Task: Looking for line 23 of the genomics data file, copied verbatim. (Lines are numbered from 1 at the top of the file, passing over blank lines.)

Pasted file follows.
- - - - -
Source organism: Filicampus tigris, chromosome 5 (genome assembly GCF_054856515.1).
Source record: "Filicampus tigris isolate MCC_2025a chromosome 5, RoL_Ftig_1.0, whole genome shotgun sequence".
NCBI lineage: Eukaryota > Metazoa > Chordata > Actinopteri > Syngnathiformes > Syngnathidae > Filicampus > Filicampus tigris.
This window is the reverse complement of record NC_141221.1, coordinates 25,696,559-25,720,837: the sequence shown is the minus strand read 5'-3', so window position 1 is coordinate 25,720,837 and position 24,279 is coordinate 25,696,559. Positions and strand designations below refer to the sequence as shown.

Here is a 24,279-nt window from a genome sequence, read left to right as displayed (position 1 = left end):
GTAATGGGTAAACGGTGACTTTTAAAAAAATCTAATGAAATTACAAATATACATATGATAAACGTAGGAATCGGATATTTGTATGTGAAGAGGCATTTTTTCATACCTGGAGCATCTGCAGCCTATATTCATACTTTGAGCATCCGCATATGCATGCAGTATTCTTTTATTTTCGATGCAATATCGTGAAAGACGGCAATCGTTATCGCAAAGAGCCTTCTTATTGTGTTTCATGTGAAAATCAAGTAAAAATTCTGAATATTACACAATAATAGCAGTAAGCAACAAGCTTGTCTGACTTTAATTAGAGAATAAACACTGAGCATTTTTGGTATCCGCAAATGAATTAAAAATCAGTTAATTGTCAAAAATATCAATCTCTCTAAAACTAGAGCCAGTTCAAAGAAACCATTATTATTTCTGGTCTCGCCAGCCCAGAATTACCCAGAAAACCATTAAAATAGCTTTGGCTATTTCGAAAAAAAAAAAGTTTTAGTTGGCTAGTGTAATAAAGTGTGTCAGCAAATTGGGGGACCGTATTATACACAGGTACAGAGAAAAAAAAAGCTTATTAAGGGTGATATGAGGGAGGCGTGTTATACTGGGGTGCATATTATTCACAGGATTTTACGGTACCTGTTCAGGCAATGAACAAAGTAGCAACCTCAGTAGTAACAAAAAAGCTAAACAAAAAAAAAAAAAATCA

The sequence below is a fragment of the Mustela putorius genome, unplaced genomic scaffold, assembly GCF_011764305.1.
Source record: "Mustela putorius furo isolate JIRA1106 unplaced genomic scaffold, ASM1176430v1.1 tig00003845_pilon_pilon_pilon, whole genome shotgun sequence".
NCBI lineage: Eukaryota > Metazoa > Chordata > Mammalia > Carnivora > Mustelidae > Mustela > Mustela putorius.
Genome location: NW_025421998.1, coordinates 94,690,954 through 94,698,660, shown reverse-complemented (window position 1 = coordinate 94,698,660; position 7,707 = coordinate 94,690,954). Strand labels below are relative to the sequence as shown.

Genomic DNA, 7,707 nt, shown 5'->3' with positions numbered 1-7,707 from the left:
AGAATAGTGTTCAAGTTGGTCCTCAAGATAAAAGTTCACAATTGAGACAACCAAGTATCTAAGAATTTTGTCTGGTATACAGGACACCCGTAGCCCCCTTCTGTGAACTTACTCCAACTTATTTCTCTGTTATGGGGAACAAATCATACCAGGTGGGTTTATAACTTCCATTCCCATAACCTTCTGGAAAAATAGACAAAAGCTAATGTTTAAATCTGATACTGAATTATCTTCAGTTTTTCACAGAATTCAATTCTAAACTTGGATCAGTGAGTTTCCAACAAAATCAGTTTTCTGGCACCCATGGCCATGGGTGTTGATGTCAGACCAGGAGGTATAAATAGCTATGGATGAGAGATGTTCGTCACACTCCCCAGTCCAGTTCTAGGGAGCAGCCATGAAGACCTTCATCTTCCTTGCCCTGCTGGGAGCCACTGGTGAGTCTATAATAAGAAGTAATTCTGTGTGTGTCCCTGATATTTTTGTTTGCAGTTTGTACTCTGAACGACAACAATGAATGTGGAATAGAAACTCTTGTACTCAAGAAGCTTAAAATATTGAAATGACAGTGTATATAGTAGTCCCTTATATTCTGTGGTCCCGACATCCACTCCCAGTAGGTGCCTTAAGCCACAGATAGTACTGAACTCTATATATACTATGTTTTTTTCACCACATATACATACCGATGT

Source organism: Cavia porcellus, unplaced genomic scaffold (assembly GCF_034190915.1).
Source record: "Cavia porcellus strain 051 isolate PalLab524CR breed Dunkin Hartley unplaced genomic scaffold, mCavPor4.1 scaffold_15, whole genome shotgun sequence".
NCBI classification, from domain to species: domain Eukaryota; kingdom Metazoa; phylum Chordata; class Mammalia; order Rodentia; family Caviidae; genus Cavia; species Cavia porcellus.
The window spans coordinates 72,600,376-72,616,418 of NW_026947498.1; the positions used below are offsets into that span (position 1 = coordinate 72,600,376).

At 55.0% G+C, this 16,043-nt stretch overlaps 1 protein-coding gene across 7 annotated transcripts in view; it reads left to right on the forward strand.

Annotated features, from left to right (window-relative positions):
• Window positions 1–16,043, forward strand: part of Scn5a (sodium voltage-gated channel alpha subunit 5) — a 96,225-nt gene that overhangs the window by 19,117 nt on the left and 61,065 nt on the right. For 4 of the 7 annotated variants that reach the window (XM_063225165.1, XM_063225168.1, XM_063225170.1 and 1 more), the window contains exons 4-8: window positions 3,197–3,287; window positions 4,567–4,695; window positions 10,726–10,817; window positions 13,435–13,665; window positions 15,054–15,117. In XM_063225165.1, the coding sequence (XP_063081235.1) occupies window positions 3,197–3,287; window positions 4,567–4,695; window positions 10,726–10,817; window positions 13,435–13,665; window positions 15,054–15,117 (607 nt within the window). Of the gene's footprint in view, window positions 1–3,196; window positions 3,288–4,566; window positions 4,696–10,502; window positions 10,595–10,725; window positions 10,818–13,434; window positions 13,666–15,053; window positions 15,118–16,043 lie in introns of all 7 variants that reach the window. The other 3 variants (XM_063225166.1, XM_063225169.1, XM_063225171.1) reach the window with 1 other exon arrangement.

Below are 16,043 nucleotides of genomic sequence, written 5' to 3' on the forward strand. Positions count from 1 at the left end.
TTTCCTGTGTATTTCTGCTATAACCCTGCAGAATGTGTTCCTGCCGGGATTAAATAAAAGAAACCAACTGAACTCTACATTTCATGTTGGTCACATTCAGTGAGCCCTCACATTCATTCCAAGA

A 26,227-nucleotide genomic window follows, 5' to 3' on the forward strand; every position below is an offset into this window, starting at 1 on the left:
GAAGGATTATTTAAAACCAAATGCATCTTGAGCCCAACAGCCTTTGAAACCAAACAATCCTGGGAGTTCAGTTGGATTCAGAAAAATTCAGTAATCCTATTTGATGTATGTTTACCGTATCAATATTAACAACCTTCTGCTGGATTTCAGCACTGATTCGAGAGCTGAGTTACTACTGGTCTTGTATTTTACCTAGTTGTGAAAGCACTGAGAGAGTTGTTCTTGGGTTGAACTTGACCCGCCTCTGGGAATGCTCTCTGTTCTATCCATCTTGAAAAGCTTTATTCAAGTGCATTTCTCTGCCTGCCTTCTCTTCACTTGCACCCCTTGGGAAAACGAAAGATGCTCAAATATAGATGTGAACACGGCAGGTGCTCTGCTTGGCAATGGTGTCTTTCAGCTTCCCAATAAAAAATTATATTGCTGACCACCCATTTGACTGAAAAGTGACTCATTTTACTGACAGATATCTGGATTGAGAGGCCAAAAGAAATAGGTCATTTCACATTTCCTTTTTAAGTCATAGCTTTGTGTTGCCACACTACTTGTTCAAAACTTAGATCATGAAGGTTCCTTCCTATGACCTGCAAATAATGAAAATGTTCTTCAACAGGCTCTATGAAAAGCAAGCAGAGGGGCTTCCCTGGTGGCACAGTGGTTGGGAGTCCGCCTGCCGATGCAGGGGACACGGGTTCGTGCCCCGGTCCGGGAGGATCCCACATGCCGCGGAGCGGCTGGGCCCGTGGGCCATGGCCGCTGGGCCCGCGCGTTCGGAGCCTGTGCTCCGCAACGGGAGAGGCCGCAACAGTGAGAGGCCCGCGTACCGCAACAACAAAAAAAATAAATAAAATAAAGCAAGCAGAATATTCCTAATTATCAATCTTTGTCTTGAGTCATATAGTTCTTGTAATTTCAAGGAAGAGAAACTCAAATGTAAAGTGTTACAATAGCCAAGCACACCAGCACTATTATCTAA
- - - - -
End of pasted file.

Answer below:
GAAGGATTATTTAAAACCAAATGCATCTTGAGCCCAACAGCCTTTGAAACCAAACAATCCTGGGAGTTCAGTTGGATTCAGAAAAATTCAGTAATCCTATTTGATGTATGTTTACCGTATCAATATTAACAACCTTCTGCTGGATTTCAGCACTGATTCGAGAGCTGAGTTACTACTGGTCTTGTATTTTACCTAGTTGTGAAAGCACTGAGAGAGTTGTTCTTGGGTTGAACTTGACCCGCCTCTGGGAATGCTCTCTGTTCTATCCATCTTGAAAAGCTTTATTCAAGTGCATTTCTCTGCCTGCCTTCTCTTCACTTGCACCCCTTGGGAAAACGAAAGATGCTCAAATATAGATGTGAACACGGCAGGTGCTCTGCTTGGCAATGGTGTCTTTCAGCTTCCCAATAAAAAATTATATTGCTGACCACCCATTTGACTGAAAAGTGACTCATTTTACTGACAGATATCTGGATTGAGAGGCCAAAAGAAATAGGTCATTTCACATTTCCTTTTTAAGTCATAGCTTTGTGTTGCCACACTACTTGTTCAAAACTTAGATCATGAAGGTTCCTTCCTATGACCTGCAAATAATGAAAATGTTCTTCAACAGGCTCTATGAAAAGCAAGCAGAGGGGCTTCCCTGGTGGCACAGTGGTTGGGAGTCCGCCTGCCGATGCAGGGGACACGGGTTCGTGCCCCGGTCCGGGAGGATCCCACATGCCGCGGAGCGGCTGGGCCCGTGGGCCATGGCCGCTGGGCCCGCGCGTTCGGAGCCTGTGCTCCGCAACGGGAGAGGCCGCAACAGTGAGAGGCCCGCGTACCGCAACAACAAAAAAAATAAATAAAATAAAGCAAGCAGAATATTCCTAATTATCAATCTTTGTCTTGAGTCATATAGTTCTTGTAATTTCAAGGAAGAGAAACTCAAATGTAAAGTGTTACAATAGCCAAGCACACCAGCACTATTATCTAA